Exercise and Students with ADD
No Child Left Behind, with its focus on standardized testing as the way to assess progress, led to recess restrictions in many school districts. Instructional time is a precious commodity in any classroom. Shortening recess, or doing away with it, is one way to get more teaching time for basic skills. This emphasis on the basic skills of reading and math caused incredible losses for kids with Attention Deficit Disorder.
In addition to losing recess time, kids in many districts lost access to art, music, and physical education. These are classes that kids with ADD typically excel in. Art and music allow the kids with ADD to use their amazing creativity. Drawing, ceramics, making jewelry, and other art classes allow kids with ADD to develop their focus and problem solving skills alongside their creativity. Likewise, music helps them to learn to concentrate and develop pattern recognition. Physical education lets students with Attention Deficit Disorder to learn more than sports. It allows them time for movement and exercise which help with more effective brain functioning.
A recent small study published in the Journal of Pediatrics examined the effects of exercise on 40 children. Half of them had ADD, while the other half did not. Students were allowed to have either 20 minutes of sitting down reading a book or walking on a treadmill. They were tested afterwards. Students were given both reading and math tests. They also played a simple video game. All of the students who exercised did better on the tests than the students who did not exercise. This held true for both the students with Attention Deficit Disorder and those without ADD. When students with ADD played the video game, they were able to correct mistakes by slowing down, if they were in the group that exercised. What does this mean for kids with ADD?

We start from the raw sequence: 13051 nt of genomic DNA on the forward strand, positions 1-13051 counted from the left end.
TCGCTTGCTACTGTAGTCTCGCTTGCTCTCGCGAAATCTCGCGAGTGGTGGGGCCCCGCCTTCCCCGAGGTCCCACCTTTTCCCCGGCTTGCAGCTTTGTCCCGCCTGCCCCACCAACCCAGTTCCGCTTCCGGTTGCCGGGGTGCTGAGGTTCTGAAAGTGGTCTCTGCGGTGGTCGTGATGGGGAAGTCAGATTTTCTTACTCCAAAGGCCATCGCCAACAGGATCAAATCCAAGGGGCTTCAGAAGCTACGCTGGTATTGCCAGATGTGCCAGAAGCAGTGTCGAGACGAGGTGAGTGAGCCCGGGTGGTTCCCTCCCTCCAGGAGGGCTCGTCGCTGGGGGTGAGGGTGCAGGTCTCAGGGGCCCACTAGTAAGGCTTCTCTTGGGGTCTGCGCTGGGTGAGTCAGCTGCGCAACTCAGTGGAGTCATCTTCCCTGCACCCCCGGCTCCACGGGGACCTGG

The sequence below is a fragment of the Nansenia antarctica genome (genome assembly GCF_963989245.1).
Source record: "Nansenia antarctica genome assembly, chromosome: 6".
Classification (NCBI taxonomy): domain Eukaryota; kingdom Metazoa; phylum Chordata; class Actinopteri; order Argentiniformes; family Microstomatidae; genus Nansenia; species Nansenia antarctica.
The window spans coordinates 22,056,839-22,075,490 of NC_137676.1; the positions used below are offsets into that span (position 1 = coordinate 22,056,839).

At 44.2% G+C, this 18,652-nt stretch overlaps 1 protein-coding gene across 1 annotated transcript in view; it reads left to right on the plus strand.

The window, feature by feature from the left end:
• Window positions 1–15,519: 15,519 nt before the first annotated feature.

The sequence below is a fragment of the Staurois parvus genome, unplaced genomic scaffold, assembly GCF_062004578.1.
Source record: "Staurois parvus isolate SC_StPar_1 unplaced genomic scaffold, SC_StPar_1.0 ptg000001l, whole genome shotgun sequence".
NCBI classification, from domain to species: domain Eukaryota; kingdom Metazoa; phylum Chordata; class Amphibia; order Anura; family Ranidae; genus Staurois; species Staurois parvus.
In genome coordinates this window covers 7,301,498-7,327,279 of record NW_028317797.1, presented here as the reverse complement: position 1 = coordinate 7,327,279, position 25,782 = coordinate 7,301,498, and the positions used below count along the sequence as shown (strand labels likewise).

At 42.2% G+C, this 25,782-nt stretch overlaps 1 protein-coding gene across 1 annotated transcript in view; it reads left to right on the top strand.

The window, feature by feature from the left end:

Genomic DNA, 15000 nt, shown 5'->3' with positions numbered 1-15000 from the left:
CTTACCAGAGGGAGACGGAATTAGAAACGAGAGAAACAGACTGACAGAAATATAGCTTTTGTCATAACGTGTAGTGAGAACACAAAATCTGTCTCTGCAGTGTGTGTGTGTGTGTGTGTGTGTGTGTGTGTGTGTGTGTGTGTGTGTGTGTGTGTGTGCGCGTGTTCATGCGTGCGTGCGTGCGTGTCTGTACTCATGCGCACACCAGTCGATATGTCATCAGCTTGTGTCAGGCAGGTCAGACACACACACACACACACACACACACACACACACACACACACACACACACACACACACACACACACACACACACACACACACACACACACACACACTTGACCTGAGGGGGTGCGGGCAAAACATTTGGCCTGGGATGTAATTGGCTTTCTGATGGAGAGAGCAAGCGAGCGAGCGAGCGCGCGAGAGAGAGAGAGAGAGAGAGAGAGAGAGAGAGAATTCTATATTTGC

These researchers from Michigan State University bring evidence that giving students access to exercise can increase their academic performance. Even a small amount, like 20 minutes, can help a student be more successful. Students with ADD focus better after they have exercised. This increase in focus, facilitated by exercise, could boost the effectiveness of medication or assist students who are not helped by medication. Exercise, instead of costing instructional time, enhances time that the students spend learning in class. Kids with Attention Deficit Disorder, and their typical peers, could all benefit from vigorous movement. Bring back the recess, and find a way for students in middle and high school to have some time to exercise!
Michigan State University (2012, October 16). Exercise may lead to better school performance for kids with ADHD. ScienceDaily. Retrieved October 17, 2012, from https://www.sciencedaily.com-/releases/2012/10/121016132109.htm?utm_source=feedburner&utm_medium=email&utm_campaign=Feed%3A+sciencedaily%2Fmind_brain%2Fadd_and_adhd+%28ScienceDaily%3A+Mind+%26+Brain+News+--+ADD+and+ADHD%29
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